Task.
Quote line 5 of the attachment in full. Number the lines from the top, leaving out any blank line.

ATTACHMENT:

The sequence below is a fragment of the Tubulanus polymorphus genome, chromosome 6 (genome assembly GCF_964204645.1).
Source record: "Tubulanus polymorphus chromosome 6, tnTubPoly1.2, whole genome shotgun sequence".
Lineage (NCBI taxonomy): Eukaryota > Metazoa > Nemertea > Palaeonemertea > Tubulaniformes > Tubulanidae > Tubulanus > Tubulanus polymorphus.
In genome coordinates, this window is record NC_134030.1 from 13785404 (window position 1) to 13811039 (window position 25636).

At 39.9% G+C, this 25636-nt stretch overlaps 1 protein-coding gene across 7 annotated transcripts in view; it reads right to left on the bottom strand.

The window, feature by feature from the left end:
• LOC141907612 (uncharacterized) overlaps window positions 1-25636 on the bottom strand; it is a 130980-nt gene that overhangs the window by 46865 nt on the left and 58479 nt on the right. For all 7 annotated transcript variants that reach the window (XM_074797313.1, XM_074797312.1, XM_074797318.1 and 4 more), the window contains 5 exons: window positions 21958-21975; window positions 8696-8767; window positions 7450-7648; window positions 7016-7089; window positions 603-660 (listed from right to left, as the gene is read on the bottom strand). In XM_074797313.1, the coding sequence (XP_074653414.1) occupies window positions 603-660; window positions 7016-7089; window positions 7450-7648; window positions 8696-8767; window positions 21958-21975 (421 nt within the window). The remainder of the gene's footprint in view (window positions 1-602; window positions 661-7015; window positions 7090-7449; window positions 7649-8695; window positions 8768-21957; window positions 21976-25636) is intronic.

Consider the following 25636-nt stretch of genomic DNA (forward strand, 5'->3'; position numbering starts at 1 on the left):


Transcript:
At 39.9% G+C, this 25636-nt stretch overlaps 1 protein-coding gene across 7 annotated transcripts in view; it reads right to left on the bottom strand.